An online survey conducted by financial services company Manulife suggests that over 50% of Canadians expect to retire in debt, and that nearly 20% of Canadian homeowners expect to rely on the value of their property to finance life after retirement.
The poll, which had 2,373 respondents, also suggested that 10% plan to borrow against their homes, while 8% are looking to downsize and use money gained from the sale of their home as income.
According to Manulife Bank CEO Rick Lunny, the use of home equity as a “fallback plan” suggests that Canadians are struggling to balance paying out debt with retirement plans.
“If people think they’re going to take out second mortgages and larger mortgages when they retire, that’s a pretty concerning view and evidence of no financial plan whatsoever. These people, if they’re going to retire with mortgage debt on their homes, there’s significant risk that interest rates will go up in the future”, Lunny said.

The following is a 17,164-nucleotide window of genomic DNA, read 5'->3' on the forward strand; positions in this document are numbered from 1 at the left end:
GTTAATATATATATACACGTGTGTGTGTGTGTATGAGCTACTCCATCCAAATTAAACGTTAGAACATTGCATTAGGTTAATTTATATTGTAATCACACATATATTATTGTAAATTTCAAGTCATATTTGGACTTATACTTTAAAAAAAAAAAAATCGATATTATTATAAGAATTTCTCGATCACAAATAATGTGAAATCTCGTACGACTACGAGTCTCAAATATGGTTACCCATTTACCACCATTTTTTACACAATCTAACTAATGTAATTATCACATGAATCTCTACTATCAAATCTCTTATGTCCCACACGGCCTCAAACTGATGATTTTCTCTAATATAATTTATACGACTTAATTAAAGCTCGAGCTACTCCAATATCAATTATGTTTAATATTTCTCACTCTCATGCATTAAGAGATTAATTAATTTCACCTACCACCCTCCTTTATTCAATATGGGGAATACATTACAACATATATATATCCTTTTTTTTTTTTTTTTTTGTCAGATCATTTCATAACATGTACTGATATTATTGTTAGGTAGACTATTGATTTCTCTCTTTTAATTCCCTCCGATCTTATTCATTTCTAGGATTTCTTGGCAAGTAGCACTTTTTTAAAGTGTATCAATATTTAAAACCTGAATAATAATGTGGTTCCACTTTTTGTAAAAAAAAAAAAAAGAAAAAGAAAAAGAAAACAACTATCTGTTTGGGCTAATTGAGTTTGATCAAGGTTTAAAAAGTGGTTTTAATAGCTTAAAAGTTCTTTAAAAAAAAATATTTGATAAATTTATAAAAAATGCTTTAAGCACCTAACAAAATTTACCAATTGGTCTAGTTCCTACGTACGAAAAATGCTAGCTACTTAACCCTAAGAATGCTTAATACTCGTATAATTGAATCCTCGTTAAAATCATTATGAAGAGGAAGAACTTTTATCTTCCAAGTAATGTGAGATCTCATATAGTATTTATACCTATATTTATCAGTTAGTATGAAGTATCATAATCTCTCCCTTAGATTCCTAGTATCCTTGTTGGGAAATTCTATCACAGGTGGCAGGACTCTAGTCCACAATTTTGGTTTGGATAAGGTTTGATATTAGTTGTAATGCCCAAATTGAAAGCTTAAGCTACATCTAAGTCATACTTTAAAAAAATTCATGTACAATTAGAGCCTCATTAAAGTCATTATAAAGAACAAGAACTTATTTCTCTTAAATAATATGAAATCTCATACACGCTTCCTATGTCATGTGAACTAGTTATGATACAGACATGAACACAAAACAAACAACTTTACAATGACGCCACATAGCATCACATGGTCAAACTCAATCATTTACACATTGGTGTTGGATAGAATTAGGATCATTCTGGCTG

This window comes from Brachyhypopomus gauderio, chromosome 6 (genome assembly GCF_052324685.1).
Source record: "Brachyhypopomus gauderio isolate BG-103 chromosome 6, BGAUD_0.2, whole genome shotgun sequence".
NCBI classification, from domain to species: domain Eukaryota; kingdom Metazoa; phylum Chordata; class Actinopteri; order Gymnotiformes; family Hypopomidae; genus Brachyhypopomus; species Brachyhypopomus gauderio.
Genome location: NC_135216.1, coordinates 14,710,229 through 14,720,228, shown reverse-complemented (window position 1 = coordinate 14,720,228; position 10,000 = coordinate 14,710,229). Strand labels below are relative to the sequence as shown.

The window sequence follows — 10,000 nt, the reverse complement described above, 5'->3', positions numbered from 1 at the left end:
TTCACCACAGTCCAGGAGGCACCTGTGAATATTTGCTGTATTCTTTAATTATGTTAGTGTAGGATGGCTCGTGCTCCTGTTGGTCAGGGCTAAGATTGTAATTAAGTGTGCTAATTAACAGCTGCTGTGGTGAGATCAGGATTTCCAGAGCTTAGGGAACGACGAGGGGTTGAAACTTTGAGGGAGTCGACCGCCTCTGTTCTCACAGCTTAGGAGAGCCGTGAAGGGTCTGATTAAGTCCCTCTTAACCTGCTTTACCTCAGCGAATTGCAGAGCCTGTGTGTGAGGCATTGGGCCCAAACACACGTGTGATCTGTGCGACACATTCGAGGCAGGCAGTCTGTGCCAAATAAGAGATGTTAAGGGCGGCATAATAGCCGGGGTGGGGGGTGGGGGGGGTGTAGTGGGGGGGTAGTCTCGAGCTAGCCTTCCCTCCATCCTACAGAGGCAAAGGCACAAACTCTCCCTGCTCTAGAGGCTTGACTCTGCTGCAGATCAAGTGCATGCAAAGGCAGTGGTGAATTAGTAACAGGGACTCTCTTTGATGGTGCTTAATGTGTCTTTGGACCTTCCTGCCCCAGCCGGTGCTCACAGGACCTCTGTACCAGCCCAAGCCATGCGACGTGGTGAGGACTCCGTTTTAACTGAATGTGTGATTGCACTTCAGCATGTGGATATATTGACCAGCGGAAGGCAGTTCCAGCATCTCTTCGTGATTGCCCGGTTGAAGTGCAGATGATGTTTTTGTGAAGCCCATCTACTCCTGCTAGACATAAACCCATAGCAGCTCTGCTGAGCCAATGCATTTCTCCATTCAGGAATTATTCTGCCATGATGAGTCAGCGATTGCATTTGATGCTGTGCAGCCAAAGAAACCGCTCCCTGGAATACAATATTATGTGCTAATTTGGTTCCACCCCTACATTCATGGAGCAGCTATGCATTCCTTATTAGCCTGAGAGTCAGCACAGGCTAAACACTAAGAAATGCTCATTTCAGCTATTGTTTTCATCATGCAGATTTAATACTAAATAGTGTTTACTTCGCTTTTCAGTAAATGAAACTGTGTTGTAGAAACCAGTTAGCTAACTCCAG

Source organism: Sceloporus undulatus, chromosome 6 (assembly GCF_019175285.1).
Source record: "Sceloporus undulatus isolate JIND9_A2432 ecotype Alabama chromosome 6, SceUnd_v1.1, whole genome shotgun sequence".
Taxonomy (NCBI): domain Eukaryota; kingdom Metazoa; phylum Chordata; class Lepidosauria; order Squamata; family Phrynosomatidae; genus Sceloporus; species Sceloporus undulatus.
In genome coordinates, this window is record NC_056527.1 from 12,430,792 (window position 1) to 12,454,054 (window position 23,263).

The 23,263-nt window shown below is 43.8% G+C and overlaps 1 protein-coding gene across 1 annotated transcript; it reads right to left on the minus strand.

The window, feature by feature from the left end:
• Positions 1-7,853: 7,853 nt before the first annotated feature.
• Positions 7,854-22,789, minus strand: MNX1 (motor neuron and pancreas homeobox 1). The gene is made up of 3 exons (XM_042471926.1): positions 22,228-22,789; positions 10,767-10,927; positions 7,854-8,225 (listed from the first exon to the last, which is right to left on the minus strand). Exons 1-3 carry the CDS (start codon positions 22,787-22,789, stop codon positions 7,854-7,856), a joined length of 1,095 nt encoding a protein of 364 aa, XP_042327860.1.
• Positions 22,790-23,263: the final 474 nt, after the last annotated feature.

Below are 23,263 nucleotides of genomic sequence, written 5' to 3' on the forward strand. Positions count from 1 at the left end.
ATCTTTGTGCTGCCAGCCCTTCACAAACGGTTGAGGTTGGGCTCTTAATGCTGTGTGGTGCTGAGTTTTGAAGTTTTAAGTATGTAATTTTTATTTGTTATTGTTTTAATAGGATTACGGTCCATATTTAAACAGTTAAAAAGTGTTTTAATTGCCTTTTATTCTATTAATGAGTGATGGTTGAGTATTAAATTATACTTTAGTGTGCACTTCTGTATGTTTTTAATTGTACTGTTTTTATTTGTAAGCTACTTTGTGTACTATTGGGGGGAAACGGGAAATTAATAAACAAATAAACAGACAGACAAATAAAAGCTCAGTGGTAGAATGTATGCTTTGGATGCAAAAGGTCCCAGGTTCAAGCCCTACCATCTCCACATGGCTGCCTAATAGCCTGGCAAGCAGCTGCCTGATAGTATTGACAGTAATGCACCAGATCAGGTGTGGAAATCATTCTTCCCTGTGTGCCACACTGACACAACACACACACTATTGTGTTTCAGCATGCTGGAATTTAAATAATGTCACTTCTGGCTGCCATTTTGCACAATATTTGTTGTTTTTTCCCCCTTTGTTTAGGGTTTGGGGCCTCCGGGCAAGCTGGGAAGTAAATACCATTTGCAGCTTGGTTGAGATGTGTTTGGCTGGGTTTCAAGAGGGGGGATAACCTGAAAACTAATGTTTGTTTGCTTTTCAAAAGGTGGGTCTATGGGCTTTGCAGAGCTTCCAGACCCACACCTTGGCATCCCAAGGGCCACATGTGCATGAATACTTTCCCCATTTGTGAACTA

Additionally, the survey suggests that many people struggle with financial literacy – over one-quarter of people did not consider auto loans or mortgages to be a part of their debt.
It also suggested that older respondents were less confident about their retirement goals, with over half of them planning to work part-time or full-time to pay their debt.
The survey comes after years of warnings from the federal Finance Department and Bank of Canada that people are amassing way too much debt. Concerns of overpricing in Canada’s housing market, the likelihood of increasing interest rates and other risk factors only seem to add more gloom into the financial equation.
“Canadians have been lulled into this sense of security because they’re paying three per cent or less on their mortgages, but that could change very quickly”, Lunny said.